Keith Haring's Cranbrook mural

By Peggy Roalf   Friday August 26, 2022

Keith Haring became a widely-celebrated artist for his comic-like drawings and paintings in the New York subways in the 1980s. At his lecture at Cranbrook on September 25, 1987, in conjunction with the museum’s commission of his Detroit Notes mural, Haring discussed his intentions in these early subway explorations: “I started making drawings that were figurative after doing abstract work for almost five years, and for the first time, it seemed like I had made something that made sense to be in public because it had a kind of communicative power. [It] seemed like they should be in places where people could see them and think about them.” Photos by Tseng Kwong Chi 

In his journal, Haring wrote, "Cranbrook was pretty cool. I did probably my best painting to date! The room had 16-foot-high ceilings and the walls were 35 feet long. I did a fast Gysinesque color 'calligraffiti' background with big Chinese brushes and then the next day painted with Japanese brushes with black (ink/paint mix) with different size lines and brushes.

Each brush I used was nailed to the wall at the end of a line. The big Chinese brushes looked so cool after using them that it seemed like a good idea. I went there with no materials and decided what to do after seeing the space. So I bought all these brushes with Cranbrook money that weren't very expensive and weren't very reusable after the abusive painting of the color, so it seemed like a good idea and also, since this was a temporary installation, it was a chance to experiment. I'm obsessed with brushes, so somehow to sacrifice them to the painting was a kind of homage to the brushes themselves. The whole thing was a kind of sacrifice anyway. The room will be repainted in one month. I took Kwong along to take pictures. Photography has become such an important part of my work since so much of it is temporary." Thanks to @poparttrio for the quote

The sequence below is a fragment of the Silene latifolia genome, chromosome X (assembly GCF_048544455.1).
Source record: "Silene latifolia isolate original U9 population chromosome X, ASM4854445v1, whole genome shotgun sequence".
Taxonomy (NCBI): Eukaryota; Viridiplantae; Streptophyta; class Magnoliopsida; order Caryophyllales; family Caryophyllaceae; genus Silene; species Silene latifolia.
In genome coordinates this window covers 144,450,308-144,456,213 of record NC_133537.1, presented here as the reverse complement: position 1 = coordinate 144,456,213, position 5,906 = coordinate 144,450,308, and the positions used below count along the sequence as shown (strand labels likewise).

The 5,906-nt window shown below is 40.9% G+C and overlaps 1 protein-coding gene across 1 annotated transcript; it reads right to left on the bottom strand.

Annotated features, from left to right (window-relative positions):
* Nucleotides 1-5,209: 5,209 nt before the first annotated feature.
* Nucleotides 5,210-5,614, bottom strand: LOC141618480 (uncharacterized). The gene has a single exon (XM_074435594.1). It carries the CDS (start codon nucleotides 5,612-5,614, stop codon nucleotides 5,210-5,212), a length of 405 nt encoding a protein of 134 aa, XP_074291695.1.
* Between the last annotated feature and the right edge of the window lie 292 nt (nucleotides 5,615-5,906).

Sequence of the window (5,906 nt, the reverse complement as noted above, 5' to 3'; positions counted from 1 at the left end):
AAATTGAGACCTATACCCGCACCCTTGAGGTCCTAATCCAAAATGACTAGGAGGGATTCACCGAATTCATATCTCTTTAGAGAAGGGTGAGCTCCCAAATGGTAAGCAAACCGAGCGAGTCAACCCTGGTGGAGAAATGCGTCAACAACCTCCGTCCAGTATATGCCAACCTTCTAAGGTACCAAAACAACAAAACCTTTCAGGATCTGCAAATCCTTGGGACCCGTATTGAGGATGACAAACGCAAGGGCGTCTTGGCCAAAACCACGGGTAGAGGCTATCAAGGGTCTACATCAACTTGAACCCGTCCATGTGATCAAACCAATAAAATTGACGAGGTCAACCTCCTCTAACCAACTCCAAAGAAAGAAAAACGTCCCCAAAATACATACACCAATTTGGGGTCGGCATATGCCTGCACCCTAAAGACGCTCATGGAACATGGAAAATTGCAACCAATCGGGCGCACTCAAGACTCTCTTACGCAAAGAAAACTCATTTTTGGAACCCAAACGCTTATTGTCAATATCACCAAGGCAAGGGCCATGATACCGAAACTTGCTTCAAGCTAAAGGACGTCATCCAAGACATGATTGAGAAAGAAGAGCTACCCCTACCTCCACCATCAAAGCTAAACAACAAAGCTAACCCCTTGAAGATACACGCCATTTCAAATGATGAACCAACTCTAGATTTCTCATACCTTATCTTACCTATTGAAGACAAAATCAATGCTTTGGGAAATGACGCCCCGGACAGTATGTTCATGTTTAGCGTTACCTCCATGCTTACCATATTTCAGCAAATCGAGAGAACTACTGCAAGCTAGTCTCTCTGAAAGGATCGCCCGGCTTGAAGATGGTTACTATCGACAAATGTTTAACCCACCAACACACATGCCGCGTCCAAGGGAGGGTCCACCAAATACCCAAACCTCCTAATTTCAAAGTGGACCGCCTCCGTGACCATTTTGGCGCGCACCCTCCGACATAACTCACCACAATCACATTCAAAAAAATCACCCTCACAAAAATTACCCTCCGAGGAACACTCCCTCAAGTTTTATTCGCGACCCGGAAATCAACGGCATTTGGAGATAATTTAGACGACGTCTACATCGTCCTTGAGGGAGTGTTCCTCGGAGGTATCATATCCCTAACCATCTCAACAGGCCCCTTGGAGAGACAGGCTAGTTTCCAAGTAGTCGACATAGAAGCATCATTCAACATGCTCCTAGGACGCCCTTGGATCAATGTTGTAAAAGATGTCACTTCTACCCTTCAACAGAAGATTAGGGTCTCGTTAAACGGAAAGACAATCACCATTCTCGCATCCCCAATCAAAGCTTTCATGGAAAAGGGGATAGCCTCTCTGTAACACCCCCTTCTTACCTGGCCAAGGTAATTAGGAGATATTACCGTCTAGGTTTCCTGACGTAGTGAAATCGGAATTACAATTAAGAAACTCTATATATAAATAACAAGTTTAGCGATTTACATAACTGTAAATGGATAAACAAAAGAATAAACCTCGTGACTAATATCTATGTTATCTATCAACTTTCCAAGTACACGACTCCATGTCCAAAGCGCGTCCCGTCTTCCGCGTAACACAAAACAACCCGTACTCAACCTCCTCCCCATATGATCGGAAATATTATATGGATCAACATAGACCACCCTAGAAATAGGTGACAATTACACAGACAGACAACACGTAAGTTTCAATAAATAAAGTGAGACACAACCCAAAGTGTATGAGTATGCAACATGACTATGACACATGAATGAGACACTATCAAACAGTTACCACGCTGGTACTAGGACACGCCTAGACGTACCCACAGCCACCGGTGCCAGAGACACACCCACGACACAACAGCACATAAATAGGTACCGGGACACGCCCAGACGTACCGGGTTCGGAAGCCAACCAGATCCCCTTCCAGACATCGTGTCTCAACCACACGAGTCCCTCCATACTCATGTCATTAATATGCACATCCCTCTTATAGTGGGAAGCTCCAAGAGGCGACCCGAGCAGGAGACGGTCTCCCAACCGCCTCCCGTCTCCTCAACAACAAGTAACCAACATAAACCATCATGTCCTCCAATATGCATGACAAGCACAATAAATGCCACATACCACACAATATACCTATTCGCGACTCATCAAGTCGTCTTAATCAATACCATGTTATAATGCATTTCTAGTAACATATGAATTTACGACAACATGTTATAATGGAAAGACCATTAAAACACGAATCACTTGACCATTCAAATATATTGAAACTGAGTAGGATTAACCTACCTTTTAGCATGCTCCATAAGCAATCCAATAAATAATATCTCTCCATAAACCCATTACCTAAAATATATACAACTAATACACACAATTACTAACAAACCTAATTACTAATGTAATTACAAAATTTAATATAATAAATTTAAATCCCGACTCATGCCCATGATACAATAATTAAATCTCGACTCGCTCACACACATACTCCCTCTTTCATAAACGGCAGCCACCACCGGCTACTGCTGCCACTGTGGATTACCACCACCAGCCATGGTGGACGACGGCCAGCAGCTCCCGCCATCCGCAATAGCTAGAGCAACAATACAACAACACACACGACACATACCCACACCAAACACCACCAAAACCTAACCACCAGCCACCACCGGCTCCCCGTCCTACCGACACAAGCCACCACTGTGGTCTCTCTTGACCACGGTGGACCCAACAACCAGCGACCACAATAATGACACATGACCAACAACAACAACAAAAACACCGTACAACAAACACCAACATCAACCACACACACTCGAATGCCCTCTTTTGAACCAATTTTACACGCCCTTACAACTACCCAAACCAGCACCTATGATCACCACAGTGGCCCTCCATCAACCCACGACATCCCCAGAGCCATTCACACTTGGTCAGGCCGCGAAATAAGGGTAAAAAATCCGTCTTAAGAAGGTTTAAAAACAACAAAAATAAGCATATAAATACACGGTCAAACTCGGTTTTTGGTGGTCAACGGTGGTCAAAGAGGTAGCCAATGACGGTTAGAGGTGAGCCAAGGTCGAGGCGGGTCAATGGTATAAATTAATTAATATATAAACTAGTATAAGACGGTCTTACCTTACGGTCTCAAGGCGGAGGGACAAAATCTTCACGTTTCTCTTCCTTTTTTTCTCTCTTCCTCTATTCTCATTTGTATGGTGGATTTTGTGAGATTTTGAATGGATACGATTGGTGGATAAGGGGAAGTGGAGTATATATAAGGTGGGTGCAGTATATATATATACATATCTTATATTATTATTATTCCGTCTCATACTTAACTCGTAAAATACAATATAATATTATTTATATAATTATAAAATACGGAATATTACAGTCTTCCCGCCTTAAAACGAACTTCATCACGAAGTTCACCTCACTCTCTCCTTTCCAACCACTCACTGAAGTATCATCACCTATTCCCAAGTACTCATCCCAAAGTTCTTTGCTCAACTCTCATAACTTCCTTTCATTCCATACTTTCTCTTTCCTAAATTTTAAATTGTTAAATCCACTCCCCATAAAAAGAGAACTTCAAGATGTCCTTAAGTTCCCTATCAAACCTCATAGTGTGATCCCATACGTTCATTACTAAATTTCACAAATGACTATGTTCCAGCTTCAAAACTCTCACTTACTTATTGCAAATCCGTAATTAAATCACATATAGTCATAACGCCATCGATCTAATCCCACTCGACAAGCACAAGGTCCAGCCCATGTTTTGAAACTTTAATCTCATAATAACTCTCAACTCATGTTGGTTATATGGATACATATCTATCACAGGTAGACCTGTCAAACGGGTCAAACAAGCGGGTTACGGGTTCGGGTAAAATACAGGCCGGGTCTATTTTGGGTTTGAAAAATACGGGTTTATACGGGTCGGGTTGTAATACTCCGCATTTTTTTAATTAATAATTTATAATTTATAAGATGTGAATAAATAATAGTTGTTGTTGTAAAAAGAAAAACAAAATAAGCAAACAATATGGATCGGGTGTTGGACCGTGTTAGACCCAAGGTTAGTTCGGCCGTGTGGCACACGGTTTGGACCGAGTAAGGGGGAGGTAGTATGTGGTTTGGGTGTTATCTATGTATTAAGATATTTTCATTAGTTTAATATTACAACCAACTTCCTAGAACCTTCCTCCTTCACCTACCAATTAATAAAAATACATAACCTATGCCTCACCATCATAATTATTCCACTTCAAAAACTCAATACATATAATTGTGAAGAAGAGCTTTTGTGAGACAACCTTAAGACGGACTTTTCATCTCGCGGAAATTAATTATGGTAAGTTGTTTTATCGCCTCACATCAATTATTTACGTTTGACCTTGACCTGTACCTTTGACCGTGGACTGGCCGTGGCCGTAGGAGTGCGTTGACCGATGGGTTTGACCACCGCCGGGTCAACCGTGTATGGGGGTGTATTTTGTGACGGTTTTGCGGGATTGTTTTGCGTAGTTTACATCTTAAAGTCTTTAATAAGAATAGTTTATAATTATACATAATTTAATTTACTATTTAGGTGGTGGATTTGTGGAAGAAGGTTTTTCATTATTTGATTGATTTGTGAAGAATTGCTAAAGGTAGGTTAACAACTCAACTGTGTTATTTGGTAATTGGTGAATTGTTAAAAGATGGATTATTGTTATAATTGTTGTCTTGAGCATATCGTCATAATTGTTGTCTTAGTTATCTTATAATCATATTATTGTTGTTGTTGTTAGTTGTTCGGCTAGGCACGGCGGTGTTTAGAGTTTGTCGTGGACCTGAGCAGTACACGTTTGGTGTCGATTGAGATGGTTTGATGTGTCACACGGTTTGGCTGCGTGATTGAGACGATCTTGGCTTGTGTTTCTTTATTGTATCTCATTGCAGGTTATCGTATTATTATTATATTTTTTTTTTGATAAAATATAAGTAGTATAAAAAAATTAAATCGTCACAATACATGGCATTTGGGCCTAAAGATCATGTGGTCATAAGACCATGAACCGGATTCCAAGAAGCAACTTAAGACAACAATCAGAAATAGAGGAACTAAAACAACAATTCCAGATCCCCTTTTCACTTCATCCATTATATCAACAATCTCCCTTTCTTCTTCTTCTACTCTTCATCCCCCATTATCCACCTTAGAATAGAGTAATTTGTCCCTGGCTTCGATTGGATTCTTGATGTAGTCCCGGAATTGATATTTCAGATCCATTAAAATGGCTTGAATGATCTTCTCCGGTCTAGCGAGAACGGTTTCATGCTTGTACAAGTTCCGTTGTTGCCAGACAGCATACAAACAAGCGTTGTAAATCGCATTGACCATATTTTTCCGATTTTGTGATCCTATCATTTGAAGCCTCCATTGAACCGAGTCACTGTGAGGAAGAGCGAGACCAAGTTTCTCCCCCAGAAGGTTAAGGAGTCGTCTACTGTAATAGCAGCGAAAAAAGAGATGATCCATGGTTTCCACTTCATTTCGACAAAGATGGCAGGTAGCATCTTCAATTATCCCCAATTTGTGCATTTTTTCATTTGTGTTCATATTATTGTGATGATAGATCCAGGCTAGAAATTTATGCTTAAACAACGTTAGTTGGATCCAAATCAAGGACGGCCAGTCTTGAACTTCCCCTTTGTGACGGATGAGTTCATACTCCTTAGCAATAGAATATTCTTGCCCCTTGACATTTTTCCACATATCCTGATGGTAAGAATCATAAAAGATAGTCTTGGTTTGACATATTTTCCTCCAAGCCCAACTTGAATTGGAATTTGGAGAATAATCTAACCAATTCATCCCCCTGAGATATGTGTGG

The End of The Line, a 2017 exhibition at the Cranbrook Museum, concentrated on the last years of Haring’s life, when his work and activism got intensely personal after being diagnosed with AIDS. The Cranbrook mural introduced stylistic shifts of intentional drips and blotches, but it also depicted characters he continued to explore in Apocalypse and The Valley, such as jesters, masks, skulls, martyrs, and other religious icons.

“He’s officially diagnosed in ’88 or ’89 with AIDS,” said Cranbrook director Andrew Blauvelt. “But I think he understood that he was going to succumb to it, because most of his friend by that time were diagnosed.” Though Haring’s themes were often political and social, the work at the end of his life and career took a turn toward the deeply personal, and the scale reconstruction of “The Detroit Notes”—including a video of Haring executing the project—captures some of this new style.

Entrenched in thoughts and philosophies about the end of times, Haring’s later works have art historical kinship with the chaotic storytelling of Hieronymus Bosch and violent playfulness of his friend and contemporary Jean-Michael Basquiat. The ominous texts by Burroughs stationed alongside them complement the energy of Haring’s drawings, which have the frenzy of an artist trying to process life before its end.